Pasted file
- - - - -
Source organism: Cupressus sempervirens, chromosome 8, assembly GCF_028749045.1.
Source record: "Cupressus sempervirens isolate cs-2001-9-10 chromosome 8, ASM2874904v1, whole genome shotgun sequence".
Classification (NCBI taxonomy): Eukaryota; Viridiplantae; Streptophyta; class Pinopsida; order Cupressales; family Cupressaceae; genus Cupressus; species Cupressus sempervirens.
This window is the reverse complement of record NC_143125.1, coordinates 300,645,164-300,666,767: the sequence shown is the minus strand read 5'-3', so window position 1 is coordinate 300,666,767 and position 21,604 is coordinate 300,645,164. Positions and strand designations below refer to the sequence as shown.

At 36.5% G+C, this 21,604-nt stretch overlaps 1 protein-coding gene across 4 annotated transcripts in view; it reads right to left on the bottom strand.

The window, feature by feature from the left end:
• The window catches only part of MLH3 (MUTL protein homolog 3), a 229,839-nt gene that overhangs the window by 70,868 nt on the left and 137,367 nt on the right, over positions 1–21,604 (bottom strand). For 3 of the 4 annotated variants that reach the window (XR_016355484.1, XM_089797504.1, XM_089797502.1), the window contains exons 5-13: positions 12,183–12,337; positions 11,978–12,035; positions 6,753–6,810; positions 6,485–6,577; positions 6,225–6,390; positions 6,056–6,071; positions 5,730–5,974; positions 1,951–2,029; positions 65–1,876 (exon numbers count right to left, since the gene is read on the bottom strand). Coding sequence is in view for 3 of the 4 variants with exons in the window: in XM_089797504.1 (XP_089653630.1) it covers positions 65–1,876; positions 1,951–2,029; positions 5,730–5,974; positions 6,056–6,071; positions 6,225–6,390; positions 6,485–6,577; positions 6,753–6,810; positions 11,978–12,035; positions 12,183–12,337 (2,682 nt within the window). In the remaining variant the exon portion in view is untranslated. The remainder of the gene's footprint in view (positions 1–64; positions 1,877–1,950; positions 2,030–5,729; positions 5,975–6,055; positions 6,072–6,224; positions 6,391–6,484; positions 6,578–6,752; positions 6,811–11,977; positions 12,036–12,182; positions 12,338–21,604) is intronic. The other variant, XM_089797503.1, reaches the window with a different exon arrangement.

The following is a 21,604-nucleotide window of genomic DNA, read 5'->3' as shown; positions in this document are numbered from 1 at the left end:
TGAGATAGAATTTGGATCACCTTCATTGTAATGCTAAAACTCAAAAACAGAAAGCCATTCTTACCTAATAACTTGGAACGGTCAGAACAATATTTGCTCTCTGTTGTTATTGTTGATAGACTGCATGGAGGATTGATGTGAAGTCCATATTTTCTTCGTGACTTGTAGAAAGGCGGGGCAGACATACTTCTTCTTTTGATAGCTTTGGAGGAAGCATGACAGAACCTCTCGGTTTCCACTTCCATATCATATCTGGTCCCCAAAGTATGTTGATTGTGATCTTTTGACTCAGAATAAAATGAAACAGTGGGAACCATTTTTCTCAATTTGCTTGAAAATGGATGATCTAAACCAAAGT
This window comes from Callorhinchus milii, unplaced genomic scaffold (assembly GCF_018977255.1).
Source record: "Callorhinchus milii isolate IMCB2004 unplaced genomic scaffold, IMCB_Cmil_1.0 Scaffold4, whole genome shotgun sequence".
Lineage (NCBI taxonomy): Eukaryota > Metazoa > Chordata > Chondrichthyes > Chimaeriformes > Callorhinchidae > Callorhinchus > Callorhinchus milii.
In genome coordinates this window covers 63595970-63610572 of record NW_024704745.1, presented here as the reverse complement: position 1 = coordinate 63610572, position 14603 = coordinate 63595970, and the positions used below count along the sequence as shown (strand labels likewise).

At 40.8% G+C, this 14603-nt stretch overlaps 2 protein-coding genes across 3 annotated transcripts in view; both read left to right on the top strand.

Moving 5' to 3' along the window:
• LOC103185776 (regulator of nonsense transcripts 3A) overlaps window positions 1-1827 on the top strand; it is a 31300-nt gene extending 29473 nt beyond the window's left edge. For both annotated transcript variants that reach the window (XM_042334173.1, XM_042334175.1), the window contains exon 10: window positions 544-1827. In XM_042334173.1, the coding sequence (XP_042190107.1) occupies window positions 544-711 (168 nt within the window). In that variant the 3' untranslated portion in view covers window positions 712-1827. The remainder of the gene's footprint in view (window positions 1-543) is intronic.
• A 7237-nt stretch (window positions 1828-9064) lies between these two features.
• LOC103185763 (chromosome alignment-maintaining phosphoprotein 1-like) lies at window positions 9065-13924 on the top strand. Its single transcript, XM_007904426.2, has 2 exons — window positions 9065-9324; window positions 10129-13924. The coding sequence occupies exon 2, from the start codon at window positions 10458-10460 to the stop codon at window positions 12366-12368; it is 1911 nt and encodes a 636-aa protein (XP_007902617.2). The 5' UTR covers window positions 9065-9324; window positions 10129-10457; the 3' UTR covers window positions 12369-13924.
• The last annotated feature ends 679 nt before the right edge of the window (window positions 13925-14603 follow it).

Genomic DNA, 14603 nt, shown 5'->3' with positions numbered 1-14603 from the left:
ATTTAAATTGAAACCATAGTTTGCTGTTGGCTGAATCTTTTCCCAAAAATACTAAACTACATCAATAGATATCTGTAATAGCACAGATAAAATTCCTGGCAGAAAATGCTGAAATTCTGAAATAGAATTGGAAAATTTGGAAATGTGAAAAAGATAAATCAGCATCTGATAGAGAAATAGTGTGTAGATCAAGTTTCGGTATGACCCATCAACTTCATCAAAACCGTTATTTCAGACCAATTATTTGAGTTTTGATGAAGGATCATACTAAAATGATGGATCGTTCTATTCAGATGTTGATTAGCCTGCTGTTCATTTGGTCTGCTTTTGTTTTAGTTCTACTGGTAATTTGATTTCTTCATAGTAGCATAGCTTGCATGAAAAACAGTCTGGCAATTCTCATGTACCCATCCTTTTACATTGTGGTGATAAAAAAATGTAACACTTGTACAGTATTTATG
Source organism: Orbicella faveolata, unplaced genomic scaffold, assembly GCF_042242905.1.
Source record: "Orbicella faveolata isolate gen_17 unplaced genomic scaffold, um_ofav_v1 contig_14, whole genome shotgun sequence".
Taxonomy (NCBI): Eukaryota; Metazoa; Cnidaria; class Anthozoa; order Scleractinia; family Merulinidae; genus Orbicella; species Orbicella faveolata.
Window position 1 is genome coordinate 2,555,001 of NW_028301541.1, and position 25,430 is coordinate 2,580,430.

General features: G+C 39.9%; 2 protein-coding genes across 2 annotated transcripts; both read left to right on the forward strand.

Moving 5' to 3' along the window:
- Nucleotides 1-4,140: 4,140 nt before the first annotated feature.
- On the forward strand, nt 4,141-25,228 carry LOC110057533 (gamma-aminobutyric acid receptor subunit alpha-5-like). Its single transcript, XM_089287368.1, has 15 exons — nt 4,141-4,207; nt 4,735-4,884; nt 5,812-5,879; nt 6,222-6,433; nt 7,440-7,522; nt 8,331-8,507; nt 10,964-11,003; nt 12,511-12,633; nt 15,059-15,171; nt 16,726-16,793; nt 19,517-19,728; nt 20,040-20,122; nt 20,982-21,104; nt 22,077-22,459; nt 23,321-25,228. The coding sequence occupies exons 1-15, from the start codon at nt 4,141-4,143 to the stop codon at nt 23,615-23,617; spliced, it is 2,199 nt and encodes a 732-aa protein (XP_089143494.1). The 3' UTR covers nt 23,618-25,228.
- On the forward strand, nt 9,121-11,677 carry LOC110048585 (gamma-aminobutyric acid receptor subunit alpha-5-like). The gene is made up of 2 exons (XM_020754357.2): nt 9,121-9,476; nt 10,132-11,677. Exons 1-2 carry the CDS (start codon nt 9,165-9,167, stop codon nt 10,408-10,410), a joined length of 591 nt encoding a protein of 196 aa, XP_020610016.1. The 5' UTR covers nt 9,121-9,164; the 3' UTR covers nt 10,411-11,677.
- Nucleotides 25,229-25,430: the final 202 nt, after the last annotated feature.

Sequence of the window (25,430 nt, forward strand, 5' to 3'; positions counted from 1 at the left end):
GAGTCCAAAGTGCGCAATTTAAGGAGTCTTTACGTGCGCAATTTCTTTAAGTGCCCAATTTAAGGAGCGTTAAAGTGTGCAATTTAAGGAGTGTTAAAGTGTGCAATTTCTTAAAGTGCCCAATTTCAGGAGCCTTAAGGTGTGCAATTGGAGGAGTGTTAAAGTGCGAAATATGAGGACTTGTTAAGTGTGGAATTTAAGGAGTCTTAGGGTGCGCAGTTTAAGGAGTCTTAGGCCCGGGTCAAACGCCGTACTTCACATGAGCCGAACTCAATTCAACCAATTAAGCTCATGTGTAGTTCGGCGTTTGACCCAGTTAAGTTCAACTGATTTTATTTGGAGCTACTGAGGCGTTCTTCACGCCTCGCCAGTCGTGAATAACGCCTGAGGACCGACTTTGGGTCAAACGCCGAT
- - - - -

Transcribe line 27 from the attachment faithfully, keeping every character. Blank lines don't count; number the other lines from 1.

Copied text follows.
Moving 5' to 3' along the window: